Some ecumenical principles for teaching and writing history.
How ecumenical are the teaching and writing of church history in the academy? In particular, how balanced are they from the geographical and chronological perspectives? As this essay will indicate, for the most part it appears that ecumenism has not yet taken hold in the field of church history. Perhaps part of the problem lies in the cultural context of American society, for, although that society is multifaith, it nevertheless favors certain religions and confessions over others, with mainstream Protestantism still clearly holding a privileged place. More broadly, news reports, magazine articles, and even scholarly religious publications commonly speak of the "three major religions" in this country, by which they mean Catholicism, Protestantism, and Judaism, ignoring both Islam as the third major religious faith in this country and Eastern Orthodoxy as the third major Christian communion.
Narrowing the field specifically to Christianity, one is startled by the sometimes glaring omission of Orthodoxy, even when the topic touches on an area that lies at the essence of the Orthodox faith. Several years ago, one of the major weekly news magazines featured a cover story on "The Return to the Sacred." In the article, which discussed traditional expressions of religion and sacramental practices in America, Orthodoxy went unmentioned. Another news magazine with an article on religion in America included a sidebar giving the numbers of faithful for the major Christian denominations in the United States - down to confessions with about 100,000 members - yet omitted completely the 2,000,000-3,000,000 members of the Orthodox churches.
Such examples of bias and omission are not limited to the religion editors of newspapers and news magazines. They are evident in the curricula of most of the nation's theological schools and in many of the books and articles written by theologians and scholars. Teaching and writing about the church's past perhaps brings to light most clearly both how far the Christian community has come in terms of ecumenism and how far it has yet to go. For the most part, this essay paints in broad strokes in discussing this issue. There are many fine scholars across the confessional spectrum whose research and teaching are infused with a holistic and ecumenical understanding of church history. However, the purpose of this essay is to examine the broader picture of ecumenism and church history within the academy and the Christian community.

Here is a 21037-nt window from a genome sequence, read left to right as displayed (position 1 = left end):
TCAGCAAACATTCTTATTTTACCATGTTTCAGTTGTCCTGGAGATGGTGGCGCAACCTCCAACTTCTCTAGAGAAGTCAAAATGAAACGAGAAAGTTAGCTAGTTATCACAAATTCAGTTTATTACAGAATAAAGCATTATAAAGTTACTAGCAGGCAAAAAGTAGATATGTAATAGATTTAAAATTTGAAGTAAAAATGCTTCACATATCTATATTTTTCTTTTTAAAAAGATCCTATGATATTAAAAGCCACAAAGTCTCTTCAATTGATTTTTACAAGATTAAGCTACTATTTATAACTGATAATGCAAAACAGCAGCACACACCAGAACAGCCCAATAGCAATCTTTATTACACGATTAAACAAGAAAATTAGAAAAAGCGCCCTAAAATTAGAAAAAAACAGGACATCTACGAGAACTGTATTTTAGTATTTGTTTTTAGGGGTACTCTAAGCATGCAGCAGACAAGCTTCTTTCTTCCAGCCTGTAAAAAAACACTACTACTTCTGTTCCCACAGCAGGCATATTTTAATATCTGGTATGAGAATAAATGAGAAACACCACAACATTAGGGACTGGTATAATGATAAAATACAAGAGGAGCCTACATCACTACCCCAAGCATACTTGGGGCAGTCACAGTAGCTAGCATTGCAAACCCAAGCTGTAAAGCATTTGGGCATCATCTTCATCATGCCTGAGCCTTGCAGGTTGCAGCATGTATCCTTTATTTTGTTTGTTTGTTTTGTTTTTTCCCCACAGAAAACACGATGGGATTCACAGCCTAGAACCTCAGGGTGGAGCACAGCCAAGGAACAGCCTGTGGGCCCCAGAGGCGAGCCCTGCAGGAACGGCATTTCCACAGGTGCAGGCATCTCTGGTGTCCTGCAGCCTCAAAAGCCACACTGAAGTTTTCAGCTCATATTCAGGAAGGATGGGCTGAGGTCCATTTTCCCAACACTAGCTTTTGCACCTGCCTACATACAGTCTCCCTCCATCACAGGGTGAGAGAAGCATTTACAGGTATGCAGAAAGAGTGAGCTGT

Ecumenical principles for teaching and writing church history (curriculum and textbooks, respectively) will be explored through the lenses of time and space. These two concepts are the core of Einstein's theory of relativity, which can be adapted for use in the case of church history. In ecumenical theology and church history, of course, the connection between the two elements is not the same as in astrophysics. Yet, there is an analogy. Einstein demonstrated that time and space are relative - that is, that the length of time that a person perceives has passed is directly dependent on how fast that person is traveling relative to another person or thing. Similarly, as this essay will demonstrate, scholars' and theologians' own perceptions regarding time and geography in church history tend to be directly dependent on where they lie along the confessional spectrum. Those biased perceptions, in turn, fundamentally affect the curricula developed and the articles and books written. In other words, they affect what theological schools decide is important enough to teach others.
Ecumenism in Time: Church History Curricula
Let us first treat the question of time. There are several aspects to this important phenomenon. The first, and perhaps the most important, is what time the theologian chooses to recall, what memories he or she chooses to remember. In other words, if a church or confession is ignorant of the church's past because it has lost or repressed important memories, there is no foundation upon which to build an ecumenical or any other kind of future.